Gershom the Sojourner – the Sound of One Monkey Chewing

When I went to study French in France in 1962, I had to obtain a “carte de séjour”, which was a document indicating I was a foreigner (étranger) permitted  to stay in France for a fixed period of time. The English word for séjour is “sojourn.” In the Bible there are at least two people who are called “A Sojourner There,” which is English for the Hebrew name Gershon, or Gershom: alternate spellings of the same name. There was Gershon,  the eldest son of Levi, who was the founder of the Gershonites, and there was Gershom, the first son of Moses.

The name Gershom consists of Ger and shom. Ger means alien, exile, stranger, sojourner;  shom could  mean either “there” (sham) or “name” (shem). So, Gershom could mean either  “ a sojourner/alien there”; or “a sojourner/alien is his name”. I like Rabbi Tani Burton’s comment on the dual meaning of shom:

What is a name?

“There are many views on this topic. The words shem and sham are interrelated. First of all, they have the exact same shoresh—even the same letters. What is the difference between sham and shem? We use the word sham to indicate where something is located or contained. In fact, the word shamayim is simply a plural form of the word sham; shamayim is the ultimate sham, the totality of sham. There can be no more sham-ness than the seemingly endless shamayim. Shem, on the other hand, is a word that indicates both the content of an item and its purpose.”

Perhaps one could add that “shem” does not only indicate content and purpose but the totality of sham “thereness” as well. Also, the “purpose” of Hashem “the Name” is another word for His will, which is an attribute of the content of Hashem where “content” is synonymous with who God is. Perhaps Gershom refers not only to alienation (ger) from a place (sham) but also alienation from the Name (shem).

Why did Moses call his first son Gershom? The Book of Exodus explains:

“Now the priest of Midian had seven daughters, and they came and drew water and filled the troughs to water their father’s flock. The shepherds came and drove them away, but Moses stood up and saved them, and watered their flock. When they came home to their father Reuel, he said, “How is it that you have come home so soon today?” They said, “An Egyptian delivered us out of the hand of the shepherds and even drew water for us and watered the flock.” He said to his daughters, “Then where is he? Why have you left the man? Call him, that he may eat bread.” And Moses was content to dwell with the man, and he gave Moses his daughter Zipporah. She gave birth to a son, and he called his name Gershom, for he said, ‘I have been a sojourner in a foreign land’ ” (Exodus, 2:16-22).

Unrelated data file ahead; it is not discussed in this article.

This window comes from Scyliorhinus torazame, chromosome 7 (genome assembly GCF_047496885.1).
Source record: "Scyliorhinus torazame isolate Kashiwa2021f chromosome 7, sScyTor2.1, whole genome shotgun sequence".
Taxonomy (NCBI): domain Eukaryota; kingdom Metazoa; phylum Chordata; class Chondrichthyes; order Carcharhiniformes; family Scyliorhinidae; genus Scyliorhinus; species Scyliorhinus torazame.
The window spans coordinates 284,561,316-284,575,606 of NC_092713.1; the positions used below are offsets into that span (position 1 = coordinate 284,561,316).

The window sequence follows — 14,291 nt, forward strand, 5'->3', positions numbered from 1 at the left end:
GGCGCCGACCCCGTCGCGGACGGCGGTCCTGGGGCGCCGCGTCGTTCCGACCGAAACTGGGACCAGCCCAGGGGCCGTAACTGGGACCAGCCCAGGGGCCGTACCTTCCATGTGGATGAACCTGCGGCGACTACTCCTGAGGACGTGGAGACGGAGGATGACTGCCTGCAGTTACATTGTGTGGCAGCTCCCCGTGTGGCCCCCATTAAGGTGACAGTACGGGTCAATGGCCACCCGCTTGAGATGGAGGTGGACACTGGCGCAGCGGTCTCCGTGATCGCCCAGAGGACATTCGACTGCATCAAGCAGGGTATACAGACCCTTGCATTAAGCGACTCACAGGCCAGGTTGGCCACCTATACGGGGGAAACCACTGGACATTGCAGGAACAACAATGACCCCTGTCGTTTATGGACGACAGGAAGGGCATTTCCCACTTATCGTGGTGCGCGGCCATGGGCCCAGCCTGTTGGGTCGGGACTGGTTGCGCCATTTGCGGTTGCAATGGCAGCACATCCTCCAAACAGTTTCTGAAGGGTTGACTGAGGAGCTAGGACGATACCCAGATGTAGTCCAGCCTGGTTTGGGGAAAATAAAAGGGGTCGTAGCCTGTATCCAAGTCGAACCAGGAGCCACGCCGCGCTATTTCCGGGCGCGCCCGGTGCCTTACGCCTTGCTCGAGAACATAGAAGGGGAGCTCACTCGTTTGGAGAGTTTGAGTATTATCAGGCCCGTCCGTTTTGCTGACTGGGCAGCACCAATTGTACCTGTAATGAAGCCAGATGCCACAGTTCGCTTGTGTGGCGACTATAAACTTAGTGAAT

(Moses was initially taken for an Egyptian in his new land – as indicated in the passage. He had just fled from Egypt where he lived and dressed as an Egyptian).

Moses,  the wandering Jew? No fixed home; a stranger sojourning in a strange land. Shem and sham are all of a piece in (Ger)shom. No matter how close Moses came to Hashem, he remained alienated, like most of us. The question ix can this alienation be overcome, and if so, how?

In my family we all had Hebrew names, but the English equivalent was used more often in the home, and always outside the home. This chapter is about another Gershom, my brother Gerry, whose life is recorded here.

Here is Gerry Gamaroff at 6 years old (cut-out from family photo in the “Gamarophans”). I don’t have any other photos of him. My parents didn’t take photos.

Gerry

Gerry

Gerry grew into that endearing grin as other children’s bodies grow into their heads.One of his favourites was laughing with a straight serious face. Gerry, as an adult, was the family entertainer. I never saw Izzy and Fanny  laugh so much than when Gerry was around.

How does someone turn out to be the focal point of family mirth, who at 11 years old was already wandering the streets late at night hanging around with the wrong crowd, whose despairing parents appealed to the state for help. How did it come to this?

We both left the Orphanage at the end of 1949. At the beginning of 1950, Gerry (9 years old)  and I (8 years old) became day scholars at Landsdowne High School, about 5 km from home. Landsdowne High catered for Grades 3 to Grade 12. Landsdowne High included the junior grades.